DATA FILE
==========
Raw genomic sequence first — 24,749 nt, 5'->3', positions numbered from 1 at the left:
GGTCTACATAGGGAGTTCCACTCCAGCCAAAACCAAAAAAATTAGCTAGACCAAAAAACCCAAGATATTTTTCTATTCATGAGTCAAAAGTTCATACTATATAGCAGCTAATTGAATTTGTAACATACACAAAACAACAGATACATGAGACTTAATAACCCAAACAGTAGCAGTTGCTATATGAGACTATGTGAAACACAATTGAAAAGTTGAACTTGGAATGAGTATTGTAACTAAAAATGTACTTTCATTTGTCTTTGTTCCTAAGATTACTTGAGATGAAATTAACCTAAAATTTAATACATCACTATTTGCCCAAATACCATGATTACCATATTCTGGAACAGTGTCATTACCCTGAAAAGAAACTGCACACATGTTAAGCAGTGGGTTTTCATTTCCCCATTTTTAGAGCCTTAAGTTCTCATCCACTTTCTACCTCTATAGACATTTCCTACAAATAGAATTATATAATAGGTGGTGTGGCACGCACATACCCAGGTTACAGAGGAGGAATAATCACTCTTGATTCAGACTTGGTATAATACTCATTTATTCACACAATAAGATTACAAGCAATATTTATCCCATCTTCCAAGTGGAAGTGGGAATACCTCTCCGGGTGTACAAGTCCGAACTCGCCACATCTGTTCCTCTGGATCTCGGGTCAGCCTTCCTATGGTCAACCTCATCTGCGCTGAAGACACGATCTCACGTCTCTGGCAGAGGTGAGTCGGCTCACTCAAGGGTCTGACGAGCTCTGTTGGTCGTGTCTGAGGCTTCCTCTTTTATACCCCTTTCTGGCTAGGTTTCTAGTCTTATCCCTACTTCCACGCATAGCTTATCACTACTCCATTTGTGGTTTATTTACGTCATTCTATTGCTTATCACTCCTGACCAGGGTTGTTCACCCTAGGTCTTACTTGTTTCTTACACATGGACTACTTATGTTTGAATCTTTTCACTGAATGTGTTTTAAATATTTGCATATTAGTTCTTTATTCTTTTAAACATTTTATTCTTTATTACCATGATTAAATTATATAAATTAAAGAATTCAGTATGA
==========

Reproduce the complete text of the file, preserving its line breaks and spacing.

Raw genomic sequence first — 24,749 nt, 5'->3', positions numbered from 1 at the left:
GGTCTACATAGGGAGTTCCACTCCAGCCAAAACCAAAAAAATTAGCTAGACCAAAAAACCCAAGATATTTTTCTATTCATGAGTCAAAAGTTCATACTATATAGCAGCTAATTGAATTTGTAACATACACAAAACAACAGATACATGAGACTTAATAACCCAAACAGTAGCAGTTGCTATATGAGACTATGTGAAACACAATTGAAAAGTTGAACTTGGAATGAGTATTGTAACTAAAAATGTACTTTCATTTGTCTTTGTTCCTAAGATTACTTGAGATGAAATTAACCTAAAATTTAATACATCACTATTTGCCCAAATACCATGATTACCATATTCTGGAACAGTGTCATTACCCTGAAAAGAAACTGCACACATGTTAAGCAGTGGGTTTTCATTTCCCCATTTTTAGAGCCTTAAGTTCTCATCCACTTTCTACCTCTATAGACATTTCCTACAAATAGAATTATATAATAGGTGGTGTGGCACGCACATACCCAGGTTACAGAGGAGGAATAATCACTCTTGATTCAGACTTGGTATAATACTCATTTATTCACACAATAAGATTACAAGCAATATTTATCCCATCTTCCAAGTGGAAGTGGGAATACCTCTCCGGGTGTACAAGTCCGAACTCGCCACATCTGTTCCTCTGGATCTCGGGTCAGCCTTCCTATGGTCAACCTCATCTGCGCTGAAGACACGATCTCACGTCTCTGGCAGAGGTGAGTCGGCTCACTCAAGGGTCTGACGAGCTCTGTTGGTCGTGTCTGAGGCTTCCTCTTTTATACCCCTTTCTGGCTAGGTTTCTAGTCTTATCCCTACTTCCACGCATAGCTTATCACTACTCCATTTGTGGTTTATTTACGTCATTCTATTGCTTATCACTCCTGACCAGGGTTGTTCACCCTAGGTCTTACTTGTTTCTTACACATGGACTACTTATGTTTGAATCTTTTCACTGAATGTGTTTTAAATATTTGCATATTAGTTCTTTATTCTTTTAAACATTTTATTCTTTATTACCATGATTAAATTATATAAATTAAAGAATTCAGTATGA